I’d like to introduce you to the nicest guy in the world.
About the nicest guy in the world
He doesn’t have an email address. He doesn’t mess with LinkedIn, Facebook, Twitter or social media stuff. He’d rather put on his jeans, pull on his boots, and go out to make new friends the old fashioned way, in person.
Boots? Every day. Hat too. In a previous life he rode the rodeo circuit and some mighty mean bulls.
He sleeps with his dog and fawns over his wife. He never asks for anything. Ever. Except to be friends and how he can help you. Unlike many who say it, he means it.
His kids call everyone “sir.” Grandkids too. For 20 years I’ve told them they don’t have to call me sir. For 20 years they continue to politely say, “yes sir.”
When we eat out together, it’s impossible to wrangle away the tab. But watch out at breakfast, he’ll fork a pancake right off your plate.
What makes him the nicest guy in the world?
We’ve explored the U.S and Mexico together by motorcycle. If you ride, you know that gassing a motorcycle is more involved than with a car. You have to lean your bike close to the pump, be cautious not to slip on grease or oil, dismount, take off your helmet and gloves, unzip your riding pants, dig your wallet out of your jeans, unlock the tank cap, swipe your credit card, and avoid squirting gas on the tank. It’s a pain.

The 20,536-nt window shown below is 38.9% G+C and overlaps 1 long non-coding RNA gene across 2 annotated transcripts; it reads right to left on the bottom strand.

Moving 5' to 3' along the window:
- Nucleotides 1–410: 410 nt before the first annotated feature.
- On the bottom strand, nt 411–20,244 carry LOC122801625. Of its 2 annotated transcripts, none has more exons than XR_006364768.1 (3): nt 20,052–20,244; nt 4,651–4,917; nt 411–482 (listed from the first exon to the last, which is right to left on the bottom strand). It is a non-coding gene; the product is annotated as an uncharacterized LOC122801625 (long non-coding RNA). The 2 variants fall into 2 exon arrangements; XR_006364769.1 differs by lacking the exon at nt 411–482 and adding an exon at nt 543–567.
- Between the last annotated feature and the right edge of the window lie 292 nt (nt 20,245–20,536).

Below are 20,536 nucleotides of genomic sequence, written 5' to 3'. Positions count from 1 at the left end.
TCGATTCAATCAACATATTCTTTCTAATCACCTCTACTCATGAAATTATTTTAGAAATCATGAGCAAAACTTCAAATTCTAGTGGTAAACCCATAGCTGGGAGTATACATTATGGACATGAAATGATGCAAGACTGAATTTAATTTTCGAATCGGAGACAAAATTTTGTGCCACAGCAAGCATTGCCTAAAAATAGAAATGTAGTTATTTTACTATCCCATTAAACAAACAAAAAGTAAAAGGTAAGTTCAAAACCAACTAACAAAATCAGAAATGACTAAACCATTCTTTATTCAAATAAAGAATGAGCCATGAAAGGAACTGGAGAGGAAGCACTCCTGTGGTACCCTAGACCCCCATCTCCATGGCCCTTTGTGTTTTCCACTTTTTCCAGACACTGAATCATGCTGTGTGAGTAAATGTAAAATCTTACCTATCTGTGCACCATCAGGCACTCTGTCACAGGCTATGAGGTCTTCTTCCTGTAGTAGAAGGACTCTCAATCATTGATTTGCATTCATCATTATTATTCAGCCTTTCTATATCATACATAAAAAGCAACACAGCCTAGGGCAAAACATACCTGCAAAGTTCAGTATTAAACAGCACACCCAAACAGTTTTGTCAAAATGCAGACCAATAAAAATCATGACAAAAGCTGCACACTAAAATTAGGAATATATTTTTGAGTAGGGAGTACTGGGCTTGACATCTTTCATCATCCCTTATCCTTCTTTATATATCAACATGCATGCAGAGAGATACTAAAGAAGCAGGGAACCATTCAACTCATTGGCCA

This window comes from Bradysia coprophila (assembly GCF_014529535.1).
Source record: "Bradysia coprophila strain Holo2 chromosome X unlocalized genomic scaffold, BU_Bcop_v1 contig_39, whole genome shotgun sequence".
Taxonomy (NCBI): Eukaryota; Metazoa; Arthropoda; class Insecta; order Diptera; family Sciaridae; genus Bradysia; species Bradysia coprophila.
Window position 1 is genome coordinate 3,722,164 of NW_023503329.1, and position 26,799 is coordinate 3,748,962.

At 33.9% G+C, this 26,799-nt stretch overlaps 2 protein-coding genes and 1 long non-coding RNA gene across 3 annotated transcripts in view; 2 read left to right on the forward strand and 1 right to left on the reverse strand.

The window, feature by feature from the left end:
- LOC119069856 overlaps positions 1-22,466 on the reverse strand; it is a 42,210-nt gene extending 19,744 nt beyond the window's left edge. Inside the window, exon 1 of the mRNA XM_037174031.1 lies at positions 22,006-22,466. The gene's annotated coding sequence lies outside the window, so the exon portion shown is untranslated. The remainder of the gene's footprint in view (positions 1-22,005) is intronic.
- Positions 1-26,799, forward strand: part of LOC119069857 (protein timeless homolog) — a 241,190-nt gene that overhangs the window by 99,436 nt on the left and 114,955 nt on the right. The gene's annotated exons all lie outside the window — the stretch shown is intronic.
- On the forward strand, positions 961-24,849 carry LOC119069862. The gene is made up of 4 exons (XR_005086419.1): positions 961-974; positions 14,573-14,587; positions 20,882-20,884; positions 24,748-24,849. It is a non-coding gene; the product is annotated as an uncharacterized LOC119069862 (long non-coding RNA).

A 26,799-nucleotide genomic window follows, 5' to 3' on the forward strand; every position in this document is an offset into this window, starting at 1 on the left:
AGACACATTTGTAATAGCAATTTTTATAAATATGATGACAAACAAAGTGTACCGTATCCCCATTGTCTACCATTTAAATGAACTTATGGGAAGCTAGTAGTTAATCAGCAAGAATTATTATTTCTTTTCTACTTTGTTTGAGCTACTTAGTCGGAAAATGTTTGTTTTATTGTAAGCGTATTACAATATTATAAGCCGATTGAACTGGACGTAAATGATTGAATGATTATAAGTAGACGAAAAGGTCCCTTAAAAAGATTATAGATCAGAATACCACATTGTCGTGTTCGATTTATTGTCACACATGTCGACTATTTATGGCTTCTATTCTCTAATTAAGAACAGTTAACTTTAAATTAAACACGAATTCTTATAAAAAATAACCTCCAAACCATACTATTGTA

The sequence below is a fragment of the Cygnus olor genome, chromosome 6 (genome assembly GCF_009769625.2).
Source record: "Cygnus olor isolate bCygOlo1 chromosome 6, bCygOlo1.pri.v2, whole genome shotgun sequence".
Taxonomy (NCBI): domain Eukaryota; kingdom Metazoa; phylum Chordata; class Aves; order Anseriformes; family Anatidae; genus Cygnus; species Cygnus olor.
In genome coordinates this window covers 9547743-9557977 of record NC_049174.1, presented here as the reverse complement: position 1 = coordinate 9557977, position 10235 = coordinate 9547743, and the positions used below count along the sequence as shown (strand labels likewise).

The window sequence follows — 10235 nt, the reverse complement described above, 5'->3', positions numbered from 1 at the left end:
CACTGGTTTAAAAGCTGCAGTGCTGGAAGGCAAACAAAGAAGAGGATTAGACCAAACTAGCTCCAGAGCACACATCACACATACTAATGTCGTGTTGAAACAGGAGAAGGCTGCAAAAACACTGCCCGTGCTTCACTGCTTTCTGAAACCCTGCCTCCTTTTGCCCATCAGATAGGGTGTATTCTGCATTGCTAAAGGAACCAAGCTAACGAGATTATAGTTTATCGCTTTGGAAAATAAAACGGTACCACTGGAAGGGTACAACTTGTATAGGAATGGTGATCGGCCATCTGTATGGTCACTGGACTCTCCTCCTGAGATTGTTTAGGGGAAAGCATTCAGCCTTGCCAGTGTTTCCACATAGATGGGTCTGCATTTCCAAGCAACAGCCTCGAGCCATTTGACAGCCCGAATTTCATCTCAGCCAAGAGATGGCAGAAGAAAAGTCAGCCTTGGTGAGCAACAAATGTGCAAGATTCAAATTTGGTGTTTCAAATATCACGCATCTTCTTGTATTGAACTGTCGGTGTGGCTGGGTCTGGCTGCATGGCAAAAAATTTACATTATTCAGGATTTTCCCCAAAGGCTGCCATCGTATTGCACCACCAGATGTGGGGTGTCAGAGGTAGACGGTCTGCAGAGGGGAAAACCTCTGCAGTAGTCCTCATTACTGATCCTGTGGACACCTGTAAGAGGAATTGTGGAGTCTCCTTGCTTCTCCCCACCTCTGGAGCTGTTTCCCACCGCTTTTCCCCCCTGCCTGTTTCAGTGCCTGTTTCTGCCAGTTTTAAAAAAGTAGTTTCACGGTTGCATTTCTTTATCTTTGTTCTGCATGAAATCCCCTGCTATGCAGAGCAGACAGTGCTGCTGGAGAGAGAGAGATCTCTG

But not when you ride with the nicest guy in the world. He speeds up to pull in before you, then quickly gets off his bike and stands with nozzle in hand ready to fill your tank while you sit serenely on your bike.
Recommendations are often long, effusive and formal. Many years ago he wrote a recommendation for me that was the most creative I’ve ever received. In just nine words he stated, “I’d trust Greg with my wallet and my wife.”
Who is the nicest guy in the world?
Tex Earnhardt just celebrated his 88th birthday. Nothing formal. We met at his ranch to celebrate. It was Tex’s day, but he still kept trying to fetch soft drinks, carry our food to the table, and help in any way he could. That’s what nice guys do. It’s never about them. It’s always about you.
That’s how Tex started a small Ford dealership (3 cars) in 1951 and built it into one of the largest auto dealerships in America, with 17 brands and 22 locations. Check it out at Earnhardt.com.
Tex has been my hero and inspiration since the day we met almost 30 years ago. He is the man I aspire to be.
Love you Tex. They don’t come better.
“It’s not true that nice guys finish last. Nice guys are winners before the game even starts.”
– Addison Walker